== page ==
Yin Yang: The Two Sides of Asian “Badassery” in Popular American Film

When it comes to popular culture and movies, Hollywood would like to claim that racial diversity has increased.  While this may be true in that viewers may see more people of color on the big screen, it does not excuse the fact that often times these people of color are portrayed in ways that stereotype them either racially or sexually; one such occurrence is in Sylvester Stallone’s The Expendables.  While the movie attempts to shatter the cycle of covert racism rife in Hollywood films through its portrayal of Jet Li’s character, it sends mixed messages by both empowering and emasculating him.  While it may not be intentional, Hollywood’s portrayal of Asian men ultimately does nothing to end racial profiling and further perpetuates Asian stereotypes.


When we are introduced to the Expendables, we see them calmly pointing their guns with military precision upon the pirate who is about the murder an innocent civilian.  There is no doubt in the viewers’ mind about the masculinity of these men.  The opening scene is charged with adrenaline as, after quickly cycling through each member of the team, the hostage situation erupts into a full blown gun fight.  The abundance of explosions, violence, and guns, which are phallic symbols, present in the opening scene further cements the fact that the Expendables are manly men.  The fact that Li, an Asian actor, is present amongst these characters empowers him and heightens his masculinity, thus breaking long standing stereotypes about Asian masculinity.

Line added in to highlight height differences

While I applaud The Expendables for including Li in its cast of characters, I am disappointed that the movie does nothing to fight against Asian stereotyping but rather sustains it through the portrayal of Li’s character.  Right away viewers can tell, just by looking at the theatrical poster and seeing the group of burly men glaring menacingly at them, that the movie will be filled with gratuitous acts of masculinity.  And then, they see Jet Li who stands out as being considerably shorter and smaller than the rest of the cast.  Hollywood has already begun to stereotype the Asian character even before viewers sit down to watch the movie.  When viewers see this poster and see Li overshadowed by the rest of the cast, they begin to create preconceptions about his role in the film.  A smaller figure on the poster may imply a smaller role in the movie which in turn diminishes his importance relative to the rest of the cast.  If this wasn’t enough, the way that Li’s character in the film is portrayed screams of racism and stereotyping.  I find it both amusing and insulting that Li’s character’s name is Yin Yang, which serves to forcibly draw attention to his character’s heritage as well as allude to the dichotomy of his character’s portrayal.  Just like how yin and yang represent the interconnected contradictions of the world, Yin Yang represents the contradictions of Asian masculinity in this film.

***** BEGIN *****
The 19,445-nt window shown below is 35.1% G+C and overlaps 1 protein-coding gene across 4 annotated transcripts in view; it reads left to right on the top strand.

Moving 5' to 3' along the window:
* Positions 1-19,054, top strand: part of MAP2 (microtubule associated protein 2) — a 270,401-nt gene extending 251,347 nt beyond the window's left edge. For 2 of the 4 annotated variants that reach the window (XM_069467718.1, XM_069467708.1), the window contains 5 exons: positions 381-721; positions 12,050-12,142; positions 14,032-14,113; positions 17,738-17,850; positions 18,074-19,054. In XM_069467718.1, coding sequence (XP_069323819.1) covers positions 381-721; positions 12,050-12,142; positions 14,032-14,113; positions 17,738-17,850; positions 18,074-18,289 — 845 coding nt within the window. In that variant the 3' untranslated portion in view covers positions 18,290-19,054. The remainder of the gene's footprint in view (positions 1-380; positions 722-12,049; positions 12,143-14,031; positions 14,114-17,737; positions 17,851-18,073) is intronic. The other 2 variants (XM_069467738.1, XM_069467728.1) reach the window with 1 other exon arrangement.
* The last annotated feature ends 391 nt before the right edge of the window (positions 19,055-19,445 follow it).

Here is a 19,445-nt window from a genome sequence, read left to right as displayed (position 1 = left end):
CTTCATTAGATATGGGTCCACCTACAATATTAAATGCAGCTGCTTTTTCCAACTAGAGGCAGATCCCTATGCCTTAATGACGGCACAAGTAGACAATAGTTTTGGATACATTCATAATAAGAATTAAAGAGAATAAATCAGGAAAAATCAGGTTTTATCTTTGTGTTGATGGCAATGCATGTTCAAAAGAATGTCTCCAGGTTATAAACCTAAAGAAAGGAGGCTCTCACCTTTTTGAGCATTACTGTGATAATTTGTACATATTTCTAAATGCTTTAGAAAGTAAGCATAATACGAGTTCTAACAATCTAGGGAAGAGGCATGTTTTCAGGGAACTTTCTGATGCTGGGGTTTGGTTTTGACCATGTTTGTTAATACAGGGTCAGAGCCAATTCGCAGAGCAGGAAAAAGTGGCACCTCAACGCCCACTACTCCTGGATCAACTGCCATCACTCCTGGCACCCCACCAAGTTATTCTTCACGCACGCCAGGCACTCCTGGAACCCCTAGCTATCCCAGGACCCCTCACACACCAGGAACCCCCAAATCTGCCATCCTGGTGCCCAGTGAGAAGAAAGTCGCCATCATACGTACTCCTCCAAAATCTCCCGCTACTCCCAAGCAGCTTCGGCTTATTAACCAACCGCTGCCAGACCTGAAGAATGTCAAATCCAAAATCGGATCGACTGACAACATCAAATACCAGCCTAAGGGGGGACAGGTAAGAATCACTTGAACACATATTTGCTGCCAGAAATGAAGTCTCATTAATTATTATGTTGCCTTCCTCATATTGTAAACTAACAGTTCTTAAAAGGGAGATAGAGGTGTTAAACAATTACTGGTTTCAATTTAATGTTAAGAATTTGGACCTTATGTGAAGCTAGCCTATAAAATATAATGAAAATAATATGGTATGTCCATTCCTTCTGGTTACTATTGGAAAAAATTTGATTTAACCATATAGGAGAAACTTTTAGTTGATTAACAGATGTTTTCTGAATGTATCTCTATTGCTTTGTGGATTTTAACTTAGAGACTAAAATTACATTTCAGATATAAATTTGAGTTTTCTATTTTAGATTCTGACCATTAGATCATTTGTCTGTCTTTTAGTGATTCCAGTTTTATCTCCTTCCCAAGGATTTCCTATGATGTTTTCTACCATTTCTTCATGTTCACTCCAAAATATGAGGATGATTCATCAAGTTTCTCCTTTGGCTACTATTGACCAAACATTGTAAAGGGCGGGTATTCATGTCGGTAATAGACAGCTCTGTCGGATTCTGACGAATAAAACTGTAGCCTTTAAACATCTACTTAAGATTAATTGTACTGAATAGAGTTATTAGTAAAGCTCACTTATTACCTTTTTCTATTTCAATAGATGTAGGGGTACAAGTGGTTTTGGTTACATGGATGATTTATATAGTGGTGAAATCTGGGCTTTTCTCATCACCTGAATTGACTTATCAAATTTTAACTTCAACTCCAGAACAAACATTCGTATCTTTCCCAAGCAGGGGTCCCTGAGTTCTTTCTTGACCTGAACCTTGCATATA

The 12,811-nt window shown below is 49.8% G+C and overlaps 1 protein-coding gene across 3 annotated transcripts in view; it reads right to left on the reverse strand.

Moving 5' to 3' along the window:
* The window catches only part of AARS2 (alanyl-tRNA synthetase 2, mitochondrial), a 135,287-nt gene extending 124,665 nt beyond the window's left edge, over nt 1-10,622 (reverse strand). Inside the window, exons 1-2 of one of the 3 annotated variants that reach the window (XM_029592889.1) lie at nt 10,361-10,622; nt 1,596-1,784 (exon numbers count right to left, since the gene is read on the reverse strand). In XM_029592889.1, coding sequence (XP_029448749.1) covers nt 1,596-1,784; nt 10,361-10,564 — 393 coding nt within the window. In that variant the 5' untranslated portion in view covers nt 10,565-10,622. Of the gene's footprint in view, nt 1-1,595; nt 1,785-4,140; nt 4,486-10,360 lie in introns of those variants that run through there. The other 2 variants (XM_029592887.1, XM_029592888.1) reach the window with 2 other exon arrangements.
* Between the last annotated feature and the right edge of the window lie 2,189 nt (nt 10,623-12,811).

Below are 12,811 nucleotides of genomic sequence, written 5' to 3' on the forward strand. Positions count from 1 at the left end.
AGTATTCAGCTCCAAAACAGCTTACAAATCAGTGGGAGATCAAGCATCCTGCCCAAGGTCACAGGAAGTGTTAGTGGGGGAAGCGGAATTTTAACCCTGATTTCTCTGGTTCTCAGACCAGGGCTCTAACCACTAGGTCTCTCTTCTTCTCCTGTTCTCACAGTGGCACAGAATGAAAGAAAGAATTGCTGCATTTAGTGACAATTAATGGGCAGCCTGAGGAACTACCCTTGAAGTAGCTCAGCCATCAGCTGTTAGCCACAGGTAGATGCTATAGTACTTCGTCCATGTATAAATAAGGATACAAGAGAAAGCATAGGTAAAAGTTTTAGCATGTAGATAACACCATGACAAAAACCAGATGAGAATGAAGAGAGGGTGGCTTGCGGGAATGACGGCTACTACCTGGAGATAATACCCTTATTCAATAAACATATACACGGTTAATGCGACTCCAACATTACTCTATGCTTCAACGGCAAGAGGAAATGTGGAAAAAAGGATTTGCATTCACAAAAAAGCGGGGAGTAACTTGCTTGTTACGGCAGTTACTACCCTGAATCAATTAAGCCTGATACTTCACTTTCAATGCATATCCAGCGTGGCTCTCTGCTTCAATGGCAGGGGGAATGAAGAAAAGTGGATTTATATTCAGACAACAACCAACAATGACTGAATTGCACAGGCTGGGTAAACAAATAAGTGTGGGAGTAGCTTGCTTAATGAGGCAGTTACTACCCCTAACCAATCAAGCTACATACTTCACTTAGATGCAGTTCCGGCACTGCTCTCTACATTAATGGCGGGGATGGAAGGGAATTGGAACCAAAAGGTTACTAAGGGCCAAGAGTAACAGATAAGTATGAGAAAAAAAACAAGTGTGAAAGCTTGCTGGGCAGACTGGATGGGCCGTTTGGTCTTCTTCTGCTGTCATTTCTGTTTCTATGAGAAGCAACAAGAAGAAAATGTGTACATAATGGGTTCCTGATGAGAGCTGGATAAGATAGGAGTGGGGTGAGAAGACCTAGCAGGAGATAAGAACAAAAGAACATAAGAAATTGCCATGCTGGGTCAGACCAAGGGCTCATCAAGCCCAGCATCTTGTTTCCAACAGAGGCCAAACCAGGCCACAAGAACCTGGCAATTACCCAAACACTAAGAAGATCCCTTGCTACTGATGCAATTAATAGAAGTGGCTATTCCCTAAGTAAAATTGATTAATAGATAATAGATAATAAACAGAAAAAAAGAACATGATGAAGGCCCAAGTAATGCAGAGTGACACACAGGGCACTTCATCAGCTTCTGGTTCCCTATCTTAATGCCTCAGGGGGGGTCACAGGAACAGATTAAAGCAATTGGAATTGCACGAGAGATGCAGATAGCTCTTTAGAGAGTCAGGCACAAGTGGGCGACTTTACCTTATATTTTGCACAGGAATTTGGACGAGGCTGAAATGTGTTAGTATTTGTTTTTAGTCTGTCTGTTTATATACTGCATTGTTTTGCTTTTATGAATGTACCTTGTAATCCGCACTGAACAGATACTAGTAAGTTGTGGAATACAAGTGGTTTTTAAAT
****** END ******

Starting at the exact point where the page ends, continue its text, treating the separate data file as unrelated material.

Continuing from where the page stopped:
While the opening sequence of The Expendables does a good job of portraying Li’s character in a non stereotypical light, the rest of the movie fails to do justice to the opening scene and ends up stereotyping his character.  Right after the opening scene, we see another member of the Expendables about to hang an unconscious pirate.  Li’s character is the first one to jump into action to stop his teammate, perpetuating the stereotype of the model minority.  Even his words “We don’t kill like that,” shows that even though earlier he was shooting down other pirates, his morality will not condone the murder of a helpless foe.  Even though Li’s character is clearly smaller than his teammate and outmatched, his duty as a member of the model minority means that he must be the one to physically stop his teammate from hanging the pirate.  Even though Li’s character is the one who leaps into action, he ultimately fails to subdue his teammate and has to be saved by another teammate.  Li’s character having to be saved by other members of his team happens a lot during the film, thus calling into question his masculinity and making him seem weaker than the rest of the team.


The theme of Li’s character being smaller and weaker than the rest of the team is a trope that is called upon many times throughout the film.  After the Expendables are hired for another mission, they are discussing their plans when Terry Crews’s character says “Great, [the enemy] got a small army.  What do we got?  Four and a half men,” and looks pointedly at Li’s character.  While this quip is supposed to be a harmless jab at Li’s character’s diminutive size compared to the rest of the team, it emasculates Li’s character and is charged with the subtle undertones of racism that has been far too prevalent in Hollywood films.  Asian men are often times seen as being less masculine as men of other races and Crews’s comment about Li’s character further supports this stereotype.

While The Expendables tries to be progressive in its portrayal of Asian characters, the subtle inclusion of the Asian stereotypes of being the model minority and being less masculine than men of other races undermines its efforts.  While I admire that The Expendables tries to portray Li in a non stereotypical manner by having him star in a movie packed with masculine bravado, ultimately it undermines his character’s masculinity with weakness just like how Hollywood and popular culture does to Asian men in general.


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